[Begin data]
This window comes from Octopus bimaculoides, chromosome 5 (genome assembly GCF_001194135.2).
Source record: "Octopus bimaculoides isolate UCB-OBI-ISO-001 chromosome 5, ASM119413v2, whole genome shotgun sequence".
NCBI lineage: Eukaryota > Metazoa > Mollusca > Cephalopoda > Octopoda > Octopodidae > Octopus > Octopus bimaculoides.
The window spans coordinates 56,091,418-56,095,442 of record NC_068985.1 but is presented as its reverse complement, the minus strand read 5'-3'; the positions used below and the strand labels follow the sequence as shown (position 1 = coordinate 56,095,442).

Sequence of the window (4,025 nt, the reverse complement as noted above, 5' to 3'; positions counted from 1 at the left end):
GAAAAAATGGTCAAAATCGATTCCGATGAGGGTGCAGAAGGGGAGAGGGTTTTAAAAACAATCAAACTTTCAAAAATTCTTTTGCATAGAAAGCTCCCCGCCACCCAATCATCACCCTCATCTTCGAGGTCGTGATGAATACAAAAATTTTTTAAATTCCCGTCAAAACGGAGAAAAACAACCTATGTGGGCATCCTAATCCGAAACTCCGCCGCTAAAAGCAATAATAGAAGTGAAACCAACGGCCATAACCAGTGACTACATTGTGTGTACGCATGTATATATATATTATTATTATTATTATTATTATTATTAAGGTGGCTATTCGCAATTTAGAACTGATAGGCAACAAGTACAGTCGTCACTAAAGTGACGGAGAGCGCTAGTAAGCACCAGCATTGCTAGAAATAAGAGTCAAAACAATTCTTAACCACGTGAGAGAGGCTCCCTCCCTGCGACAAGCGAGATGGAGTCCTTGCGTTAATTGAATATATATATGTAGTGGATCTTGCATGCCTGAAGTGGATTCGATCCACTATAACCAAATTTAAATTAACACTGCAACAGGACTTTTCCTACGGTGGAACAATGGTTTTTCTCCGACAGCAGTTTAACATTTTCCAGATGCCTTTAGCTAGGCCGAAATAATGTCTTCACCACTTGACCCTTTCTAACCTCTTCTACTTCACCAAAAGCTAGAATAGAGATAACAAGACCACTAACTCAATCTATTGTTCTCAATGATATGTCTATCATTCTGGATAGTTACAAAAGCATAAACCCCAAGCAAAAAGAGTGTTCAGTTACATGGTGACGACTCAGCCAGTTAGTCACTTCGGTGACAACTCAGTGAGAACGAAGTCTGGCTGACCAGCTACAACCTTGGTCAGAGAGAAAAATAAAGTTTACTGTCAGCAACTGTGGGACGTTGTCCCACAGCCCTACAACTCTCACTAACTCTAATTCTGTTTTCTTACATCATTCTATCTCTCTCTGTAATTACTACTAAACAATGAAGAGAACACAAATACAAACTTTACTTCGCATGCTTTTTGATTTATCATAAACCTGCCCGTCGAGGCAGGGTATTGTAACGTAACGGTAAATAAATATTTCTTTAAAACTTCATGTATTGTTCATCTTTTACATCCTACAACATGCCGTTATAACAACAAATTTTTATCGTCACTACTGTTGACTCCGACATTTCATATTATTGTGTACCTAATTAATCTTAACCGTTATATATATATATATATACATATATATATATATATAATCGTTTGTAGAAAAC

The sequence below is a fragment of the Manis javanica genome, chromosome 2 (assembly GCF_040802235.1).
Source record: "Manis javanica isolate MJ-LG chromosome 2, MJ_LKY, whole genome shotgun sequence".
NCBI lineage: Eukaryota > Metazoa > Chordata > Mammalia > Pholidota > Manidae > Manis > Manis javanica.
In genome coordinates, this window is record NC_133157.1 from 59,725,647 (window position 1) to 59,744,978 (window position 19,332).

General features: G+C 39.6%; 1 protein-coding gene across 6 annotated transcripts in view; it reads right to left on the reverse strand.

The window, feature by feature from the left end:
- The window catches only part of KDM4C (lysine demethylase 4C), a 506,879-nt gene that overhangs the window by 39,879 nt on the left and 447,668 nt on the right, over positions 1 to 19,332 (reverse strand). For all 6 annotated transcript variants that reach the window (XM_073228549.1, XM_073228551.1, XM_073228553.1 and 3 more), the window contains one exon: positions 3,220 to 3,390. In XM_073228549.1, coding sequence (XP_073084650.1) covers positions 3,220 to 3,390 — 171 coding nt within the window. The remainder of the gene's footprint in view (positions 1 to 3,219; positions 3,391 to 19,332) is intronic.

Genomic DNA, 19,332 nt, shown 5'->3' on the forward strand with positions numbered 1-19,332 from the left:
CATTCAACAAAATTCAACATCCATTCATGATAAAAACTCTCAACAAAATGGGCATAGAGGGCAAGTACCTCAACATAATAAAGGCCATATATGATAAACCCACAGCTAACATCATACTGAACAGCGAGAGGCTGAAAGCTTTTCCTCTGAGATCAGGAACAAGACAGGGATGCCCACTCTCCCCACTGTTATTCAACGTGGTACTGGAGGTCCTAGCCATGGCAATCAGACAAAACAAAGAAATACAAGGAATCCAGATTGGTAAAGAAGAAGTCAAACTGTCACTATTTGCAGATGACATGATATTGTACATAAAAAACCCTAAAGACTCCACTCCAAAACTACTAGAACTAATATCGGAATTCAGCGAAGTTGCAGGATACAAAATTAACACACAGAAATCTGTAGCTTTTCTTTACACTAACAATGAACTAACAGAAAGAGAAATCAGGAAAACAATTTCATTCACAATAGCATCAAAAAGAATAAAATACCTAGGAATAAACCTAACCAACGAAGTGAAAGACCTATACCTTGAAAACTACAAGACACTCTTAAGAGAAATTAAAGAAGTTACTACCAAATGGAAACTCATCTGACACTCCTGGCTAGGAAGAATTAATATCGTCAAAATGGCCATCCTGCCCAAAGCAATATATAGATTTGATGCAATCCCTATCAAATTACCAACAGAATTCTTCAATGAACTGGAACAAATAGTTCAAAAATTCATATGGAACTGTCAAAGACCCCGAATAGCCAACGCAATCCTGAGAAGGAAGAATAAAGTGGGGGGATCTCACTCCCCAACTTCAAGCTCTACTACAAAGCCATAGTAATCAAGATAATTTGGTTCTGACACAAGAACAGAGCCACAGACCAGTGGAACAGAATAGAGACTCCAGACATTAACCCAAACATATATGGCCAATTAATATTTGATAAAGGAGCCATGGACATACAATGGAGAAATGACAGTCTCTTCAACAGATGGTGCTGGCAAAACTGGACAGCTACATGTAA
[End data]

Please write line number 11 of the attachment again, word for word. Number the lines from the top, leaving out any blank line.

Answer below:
General features: G+C 39.6%; 1 protein-coding gene across 6 annotated transcripts in view; it reads right to left on the reverse strand.